A significant part of what we give our attention to is who we are; who and what it is God created us to be. I fully believe that some things are simply within us at birth. Even those things may need careful cultivating.

For other things, they may need that aforementioned harnessing.

One of the most beautiful joys that God wants us to experience is freedom.

I often say two phrases: Knowing is everything. Peace is everything. But oh, freedom is truly everything. ‘Knowing’ and ‘peace’ are huge, but they pale in comparison to freedom.

Pay attention to what you pay attention to.






Day #11 of Twelve

Eleven pipers piping represent the eleven faithful apostles. In Catholic Church history, day number eleven commemorates St. Elizabeth Ann Seton, the first American saint, who lived in the 18th and 19th centuries.

Cincinnatians well know Seton High School on the west side of town. Seton is a highly rated, private, all-girls Catholic school. The school motto is “Hazard Yet Forward”, meaning, in essence, “whatever the peril, ever forward.” I like that.

Life is full of peril. Peril is defined as “immediate and serious danger”. Though we may not always be in physical danger, our mental and emotional and spiritual dangers are in constant flux.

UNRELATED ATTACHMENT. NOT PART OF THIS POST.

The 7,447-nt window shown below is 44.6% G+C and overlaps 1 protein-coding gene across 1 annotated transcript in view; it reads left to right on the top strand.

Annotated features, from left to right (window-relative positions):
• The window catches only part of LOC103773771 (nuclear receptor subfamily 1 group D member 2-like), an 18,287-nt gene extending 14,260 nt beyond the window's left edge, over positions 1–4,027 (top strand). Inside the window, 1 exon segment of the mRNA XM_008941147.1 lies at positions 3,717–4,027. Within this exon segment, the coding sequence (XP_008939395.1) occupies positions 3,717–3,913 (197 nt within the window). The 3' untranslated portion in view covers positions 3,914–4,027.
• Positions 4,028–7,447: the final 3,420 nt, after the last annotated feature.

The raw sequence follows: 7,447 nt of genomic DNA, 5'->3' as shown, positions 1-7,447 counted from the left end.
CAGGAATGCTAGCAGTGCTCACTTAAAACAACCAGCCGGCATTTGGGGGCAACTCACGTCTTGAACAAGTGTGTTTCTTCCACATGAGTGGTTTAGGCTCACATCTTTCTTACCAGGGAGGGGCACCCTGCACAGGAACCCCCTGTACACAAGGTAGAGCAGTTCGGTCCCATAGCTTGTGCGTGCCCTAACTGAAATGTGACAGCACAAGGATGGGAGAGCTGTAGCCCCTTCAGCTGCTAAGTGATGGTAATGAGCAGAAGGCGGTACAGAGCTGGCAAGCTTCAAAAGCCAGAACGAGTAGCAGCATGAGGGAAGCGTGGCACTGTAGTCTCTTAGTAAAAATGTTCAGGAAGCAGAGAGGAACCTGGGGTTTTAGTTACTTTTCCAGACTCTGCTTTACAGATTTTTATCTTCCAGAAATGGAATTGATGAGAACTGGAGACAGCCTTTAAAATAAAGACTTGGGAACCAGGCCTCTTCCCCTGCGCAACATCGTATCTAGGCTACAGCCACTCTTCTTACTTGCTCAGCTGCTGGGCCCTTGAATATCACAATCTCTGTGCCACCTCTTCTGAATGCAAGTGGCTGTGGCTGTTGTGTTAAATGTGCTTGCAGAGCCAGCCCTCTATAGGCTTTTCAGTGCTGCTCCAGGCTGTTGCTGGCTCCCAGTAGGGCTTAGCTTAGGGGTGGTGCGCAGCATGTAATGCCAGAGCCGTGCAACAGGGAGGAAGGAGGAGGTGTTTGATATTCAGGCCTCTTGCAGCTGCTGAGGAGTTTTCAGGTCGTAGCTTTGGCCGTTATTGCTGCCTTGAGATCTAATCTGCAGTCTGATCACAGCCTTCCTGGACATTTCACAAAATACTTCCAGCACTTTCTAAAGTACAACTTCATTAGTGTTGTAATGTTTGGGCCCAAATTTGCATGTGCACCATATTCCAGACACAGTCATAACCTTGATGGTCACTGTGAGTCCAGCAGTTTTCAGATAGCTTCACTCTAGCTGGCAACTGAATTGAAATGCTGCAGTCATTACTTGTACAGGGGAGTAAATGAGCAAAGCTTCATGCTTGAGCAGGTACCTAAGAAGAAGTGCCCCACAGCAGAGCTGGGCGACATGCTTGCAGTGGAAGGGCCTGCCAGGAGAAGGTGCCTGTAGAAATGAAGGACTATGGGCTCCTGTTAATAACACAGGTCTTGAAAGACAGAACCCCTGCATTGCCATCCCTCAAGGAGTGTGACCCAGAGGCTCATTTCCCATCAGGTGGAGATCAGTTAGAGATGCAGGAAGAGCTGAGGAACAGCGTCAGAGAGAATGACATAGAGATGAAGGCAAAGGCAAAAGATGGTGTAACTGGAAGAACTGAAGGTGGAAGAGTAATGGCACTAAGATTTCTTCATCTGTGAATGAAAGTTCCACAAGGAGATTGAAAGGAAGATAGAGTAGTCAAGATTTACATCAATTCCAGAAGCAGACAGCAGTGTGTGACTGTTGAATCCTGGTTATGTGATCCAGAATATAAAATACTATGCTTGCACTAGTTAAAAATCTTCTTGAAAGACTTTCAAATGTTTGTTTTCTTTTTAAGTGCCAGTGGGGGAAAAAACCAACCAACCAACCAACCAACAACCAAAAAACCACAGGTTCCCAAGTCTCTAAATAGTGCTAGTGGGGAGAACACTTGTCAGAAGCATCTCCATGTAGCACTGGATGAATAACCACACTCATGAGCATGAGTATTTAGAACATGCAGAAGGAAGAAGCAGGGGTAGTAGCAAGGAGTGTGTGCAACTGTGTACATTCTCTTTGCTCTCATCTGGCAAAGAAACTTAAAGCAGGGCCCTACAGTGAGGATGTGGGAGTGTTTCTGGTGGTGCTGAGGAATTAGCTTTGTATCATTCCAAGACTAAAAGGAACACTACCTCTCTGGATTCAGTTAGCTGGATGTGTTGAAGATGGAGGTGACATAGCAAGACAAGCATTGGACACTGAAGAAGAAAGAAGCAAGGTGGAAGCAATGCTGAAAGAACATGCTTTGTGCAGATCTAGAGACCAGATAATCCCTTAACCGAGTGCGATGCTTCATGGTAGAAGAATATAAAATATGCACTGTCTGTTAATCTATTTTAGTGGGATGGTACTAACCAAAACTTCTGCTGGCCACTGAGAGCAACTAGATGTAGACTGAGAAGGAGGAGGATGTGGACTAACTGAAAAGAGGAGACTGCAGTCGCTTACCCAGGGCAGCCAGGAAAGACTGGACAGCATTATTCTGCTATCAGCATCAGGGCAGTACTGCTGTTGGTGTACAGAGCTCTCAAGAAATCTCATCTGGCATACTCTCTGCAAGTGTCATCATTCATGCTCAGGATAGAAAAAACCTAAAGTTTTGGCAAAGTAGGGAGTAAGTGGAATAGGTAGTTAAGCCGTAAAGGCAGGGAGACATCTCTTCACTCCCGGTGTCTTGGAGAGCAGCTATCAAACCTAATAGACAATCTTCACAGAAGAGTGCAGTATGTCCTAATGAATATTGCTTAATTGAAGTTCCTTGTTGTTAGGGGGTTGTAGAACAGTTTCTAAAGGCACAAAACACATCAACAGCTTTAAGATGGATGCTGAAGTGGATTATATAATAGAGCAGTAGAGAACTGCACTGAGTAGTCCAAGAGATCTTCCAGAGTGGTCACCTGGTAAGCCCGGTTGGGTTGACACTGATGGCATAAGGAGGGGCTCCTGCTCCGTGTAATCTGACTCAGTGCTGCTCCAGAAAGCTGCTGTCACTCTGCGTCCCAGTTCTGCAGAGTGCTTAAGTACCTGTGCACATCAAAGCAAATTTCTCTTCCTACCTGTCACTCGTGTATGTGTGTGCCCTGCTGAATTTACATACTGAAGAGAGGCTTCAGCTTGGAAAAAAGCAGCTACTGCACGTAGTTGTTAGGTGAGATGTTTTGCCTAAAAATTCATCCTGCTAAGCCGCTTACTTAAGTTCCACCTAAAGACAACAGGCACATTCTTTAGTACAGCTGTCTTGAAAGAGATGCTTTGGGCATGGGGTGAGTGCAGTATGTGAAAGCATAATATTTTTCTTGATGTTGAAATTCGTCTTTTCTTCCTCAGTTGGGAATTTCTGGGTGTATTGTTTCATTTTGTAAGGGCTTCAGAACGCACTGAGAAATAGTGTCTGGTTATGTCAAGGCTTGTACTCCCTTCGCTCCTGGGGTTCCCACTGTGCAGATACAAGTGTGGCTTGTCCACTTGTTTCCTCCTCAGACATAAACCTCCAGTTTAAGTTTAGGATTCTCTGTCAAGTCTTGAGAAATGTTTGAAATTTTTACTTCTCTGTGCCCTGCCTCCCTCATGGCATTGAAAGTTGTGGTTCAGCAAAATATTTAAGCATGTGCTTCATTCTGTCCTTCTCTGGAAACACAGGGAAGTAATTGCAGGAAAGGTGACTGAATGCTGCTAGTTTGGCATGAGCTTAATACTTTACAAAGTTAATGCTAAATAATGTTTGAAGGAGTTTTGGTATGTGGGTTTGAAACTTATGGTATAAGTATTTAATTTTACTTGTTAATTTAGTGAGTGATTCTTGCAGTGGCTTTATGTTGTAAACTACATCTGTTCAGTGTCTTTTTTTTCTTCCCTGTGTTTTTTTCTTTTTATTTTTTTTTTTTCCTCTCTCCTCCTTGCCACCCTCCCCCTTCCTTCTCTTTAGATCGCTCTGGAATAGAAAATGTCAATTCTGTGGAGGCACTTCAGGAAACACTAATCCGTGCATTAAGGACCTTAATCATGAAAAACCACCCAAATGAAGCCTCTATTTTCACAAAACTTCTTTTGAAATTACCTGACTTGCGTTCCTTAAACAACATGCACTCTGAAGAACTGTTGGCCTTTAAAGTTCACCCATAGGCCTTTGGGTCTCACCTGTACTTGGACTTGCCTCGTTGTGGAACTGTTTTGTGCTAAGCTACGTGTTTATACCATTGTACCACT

Perhaps you have plans to get more fit and healthy in 2018. I encourage that. It is in my plan, too. I also press (not simply encourage) you to keep your mind and emotions and spirit in shape as well. These things should be thought of as muscles that need training in order to be strong. They need to be prepared for whatever peril comes your way.

Mental fortitude is often an invisible weakness. The brain, like your triceps, gets flabby and atrophies. And emotionally, we are weak and broken. That, too, unfortunately, is easily disguised.

On this Healthy Thursday, take a look at your life holistically. Keep your body strong. And keep your mind healthy by being prepared for what life brings your way. At the risk of sounding negative, expect trouble. Even if you do not seek it, it will find you. It is a reality of life. At the risk of sounding positive, you can help yourself be ready.

Benjamin Franklin said: “A house is not a home unless it contains food and fire for the mind as well as the body.”

The faithful eleven apostles kept going. St. Elizabeth Ann Seton kept going. When the going gets tough, the tough get going. We must accept nothing less. Hazard yet forward.